KINETIC STUDIES OF THE ADSORPTION OF HEAVY METAL(CHROMIUM) FROM INDUSTRIAL WASTEWATER USING PALM KERNEL SHELLS
Palm kernel shells are readily available agricultural waste products that have been used as low-cost potential adsorbent to remove chromium from effluent water. The production of activated carbon from palm kernel shells using KOH as activating agent was studied. Batch adsorption studies were carried out as a function of parameters such as carbon dosage, pH and contact time. Chromium removal was found to be pH dependent with the optimum pH for chromium removal being 6.5. Equilibrium time was attained at 200 min. Maximum adsorption was attained at an adsorbent loading of 5g. The Lagergrenpseudo first-order and the Ho pseudo second-order models were used to study adsorption kinetics. Pseudo first order kinetics was found to be better fit for adsorption chromium(III) ions with good correlation factor of 0.965. These results reveal that activated carbon made from palm kernel shells possesses good properties required for adsorption of heavy metal ions from aqueous solution.
TABLE OF CONTENTS
LIST OF FIGURES viii
LIST OF TABLES ix
CHAPTER ONE 1
1.1 Background of study 1
1.2 Statement of the problem 2
1.3 Aim and objectives 2
1.3.1 Aim 2
1.3.2 Objectives 2
1.4 Significance of work 3
1.5 Scope of work 3
CHAPTER TWO 4
LITERATURE REVIEW 4
2.1 Introduction 4
2.2 Adsorption 4
2.2.1 Definition of adsorption 4
2.2.2 Adsorption processes 4
2.2.3 Types of adsorption 5
2.2.4 Comparison of physical and chemical adsorption process 5
2.2.5 Applications of adsorption 6
2.3 Activation 8
2.3.1 Physical activation 8
2.3.2 Chemical activation 8
2.4 Activated carbon 9
2.4.1 Definition of activated carbon 9
2.4.2 Classification of activated carbon 9
2.4.3 Activated carbon production 10
2.4.4 The mechanism of adsorption 11
2.5 Characteristics of palm kernel shell 12
2.6 Adsorption kinetics 12
2.6.1 Kinetic models 13
2.6.2 Isotherm model 14
2.7 Industrial wastewater 16
2.7.1 Effects of industrial pollutants on life 16
2.7.2 Chromium 17
2.8 Review of past work done on adsorption of heavy metals wastewater 18
CHAPTER THREE 21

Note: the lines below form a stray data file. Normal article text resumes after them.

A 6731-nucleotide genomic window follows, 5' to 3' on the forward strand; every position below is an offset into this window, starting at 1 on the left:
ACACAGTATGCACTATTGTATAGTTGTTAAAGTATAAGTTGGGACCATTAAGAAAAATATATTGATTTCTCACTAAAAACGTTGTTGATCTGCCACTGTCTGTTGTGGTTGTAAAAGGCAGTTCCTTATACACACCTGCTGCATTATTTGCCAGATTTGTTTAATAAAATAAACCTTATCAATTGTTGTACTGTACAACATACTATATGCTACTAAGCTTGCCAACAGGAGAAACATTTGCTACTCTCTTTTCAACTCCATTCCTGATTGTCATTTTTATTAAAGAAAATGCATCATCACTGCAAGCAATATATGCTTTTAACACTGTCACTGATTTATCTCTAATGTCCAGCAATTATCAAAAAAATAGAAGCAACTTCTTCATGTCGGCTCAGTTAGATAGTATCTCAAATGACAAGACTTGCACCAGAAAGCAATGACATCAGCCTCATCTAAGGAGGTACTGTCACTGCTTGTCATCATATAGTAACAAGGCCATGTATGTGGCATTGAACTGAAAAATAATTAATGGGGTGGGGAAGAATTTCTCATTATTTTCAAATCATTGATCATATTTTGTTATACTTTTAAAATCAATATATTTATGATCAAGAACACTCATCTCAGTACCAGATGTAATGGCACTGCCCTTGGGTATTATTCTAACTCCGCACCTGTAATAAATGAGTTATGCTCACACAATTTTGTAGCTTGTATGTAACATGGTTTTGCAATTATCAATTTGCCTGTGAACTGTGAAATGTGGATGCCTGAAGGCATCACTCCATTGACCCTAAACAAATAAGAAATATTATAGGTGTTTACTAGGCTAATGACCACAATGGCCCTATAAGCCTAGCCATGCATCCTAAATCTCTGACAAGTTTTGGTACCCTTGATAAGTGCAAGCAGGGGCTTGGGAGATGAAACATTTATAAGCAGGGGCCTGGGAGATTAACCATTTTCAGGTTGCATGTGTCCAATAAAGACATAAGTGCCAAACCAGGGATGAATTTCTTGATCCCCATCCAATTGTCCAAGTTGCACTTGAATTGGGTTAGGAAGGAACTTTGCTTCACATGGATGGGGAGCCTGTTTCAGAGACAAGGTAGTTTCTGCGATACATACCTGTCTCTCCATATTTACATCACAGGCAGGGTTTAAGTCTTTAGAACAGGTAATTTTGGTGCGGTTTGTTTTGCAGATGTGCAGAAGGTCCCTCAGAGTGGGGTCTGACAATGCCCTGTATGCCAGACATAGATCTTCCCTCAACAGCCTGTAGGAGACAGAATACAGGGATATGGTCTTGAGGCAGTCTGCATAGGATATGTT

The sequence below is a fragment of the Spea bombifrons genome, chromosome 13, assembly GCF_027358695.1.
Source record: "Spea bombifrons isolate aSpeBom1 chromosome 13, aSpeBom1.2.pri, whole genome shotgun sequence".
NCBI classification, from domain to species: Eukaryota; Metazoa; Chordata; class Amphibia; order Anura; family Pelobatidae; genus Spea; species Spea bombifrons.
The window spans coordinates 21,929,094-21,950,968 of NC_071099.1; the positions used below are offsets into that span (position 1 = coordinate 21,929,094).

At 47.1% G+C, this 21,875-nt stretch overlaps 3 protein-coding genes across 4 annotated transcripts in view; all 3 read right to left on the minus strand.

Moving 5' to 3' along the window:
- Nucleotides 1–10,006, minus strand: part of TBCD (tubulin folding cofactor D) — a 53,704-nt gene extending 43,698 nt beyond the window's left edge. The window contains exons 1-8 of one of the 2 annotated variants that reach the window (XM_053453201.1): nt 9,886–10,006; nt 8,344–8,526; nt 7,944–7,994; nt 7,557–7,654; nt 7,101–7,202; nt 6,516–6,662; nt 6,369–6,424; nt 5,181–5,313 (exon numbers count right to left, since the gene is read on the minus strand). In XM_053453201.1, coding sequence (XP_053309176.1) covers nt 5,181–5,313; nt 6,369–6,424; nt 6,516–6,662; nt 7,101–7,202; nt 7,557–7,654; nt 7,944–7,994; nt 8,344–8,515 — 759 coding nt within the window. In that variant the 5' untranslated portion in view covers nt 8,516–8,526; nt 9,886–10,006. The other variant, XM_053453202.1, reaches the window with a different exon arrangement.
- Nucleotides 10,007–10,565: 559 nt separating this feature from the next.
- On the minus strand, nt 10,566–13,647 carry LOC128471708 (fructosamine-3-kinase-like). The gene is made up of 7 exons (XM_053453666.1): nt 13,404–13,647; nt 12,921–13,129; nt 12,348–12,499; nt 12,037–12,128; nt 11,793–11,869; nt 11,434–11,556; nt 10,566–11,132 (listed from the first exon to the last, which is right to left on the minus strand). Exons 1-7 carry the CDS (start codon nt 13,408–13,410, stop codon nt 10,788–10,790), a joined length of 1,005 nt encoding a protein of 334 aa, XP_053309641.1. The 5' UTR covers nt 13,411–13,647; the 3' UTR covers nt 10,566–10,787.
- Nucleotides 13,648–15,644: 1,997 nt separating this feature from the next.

MATERIALS AND METHOD 21
3.1 Raw material 21
3.2 Equipment and reagents 21
3.2.1 Equipment 21
3.2.2 Reagents 22
3.3 Activating agent 22
3.3.1 Potassium hydroxide solution preparation 22
3.4 Preparation of activated carbon 23
3.4.1 Washing 23
3.4.2 Size reduction 23
3.4.3 Dehydration 23
3.4.4 Carbonization 23
3.4.5 Chemical activation 23
3.4.6 Washing and drying 24
3.5 Potassium dichromate solution preparation 24
3.6 Characterisation of activated carbon 25
3.6.1 Determination of pH 25
3.6.2 Determination of ash content 25
3.6.3 Determination of moisture content 25
3.6.4 Determination of bulk density 26
3.7 Experimental method 26
3.7.1 Effect of adsorbent dosage 27
3.7.2 Effect of pH 27
3.7.3 Effect of contact time 27
3.8 Adsorption kinetics 28
CHAPTER FOUR 29
RESULTS AND DISCUSSION 29
4.1 Activated carbon preparation results 29
4.2 Characterization of the activated carbon 29
4.2.1 pH 29
4.2.2 Bulk density 30
4.2.3 Moisture content 30
4.2.4 Ash content 30
4.3 Results of adsorption process 31
4.3.1 Effect of absorbent dosage 32
4.3.2 Effect of pH 33
4.3.3 Effect of contact time 34
4.4 Chromium ion adsorption analysis 35
4.5 Kinetic studies 36
4.5.1 Lagergren pseudo first-order equation 36
4.5.2 Ho Pseudo second-order equation 38
CHAPTER FIVE 41
CONCLUSION AND RECOMMENDATION 41
5.1 Conclusion 41
5.2 Recommendation 41
1 Activated carbon yield 45
2 Activated carbon characterization 45
3 Adsorption of activated carbon 46
4 Effect of contact time 49
5 Lagregren pseudo first-order calculations 52
6 Ho pseudo second-order calculations 54
1.1 Background of study
Activated carbon is a carbonaceous and crystalline material with a high surface area that makes it appropriate for adsorbing chemical substances that contaminate water or air, depending on its structure. Activated carbon is a microcrystalline, non-graphite form of carbon with porous structure that has been processed to develop its internal porosity, and characterized by large specific surface area of 500-2500m2/g. It is a versatile adsorbent with wide range of uses and applications. The most commonly known use of activated carbon is the purification of water sources. Activated carbon filter is one of several systems used to purify water drawn from wells and springs for home use. It is most effective in the removal of organic substances from water. Its porosity multiplies the surface available to adsorb toxins or react with chemicals (Musal, 2011).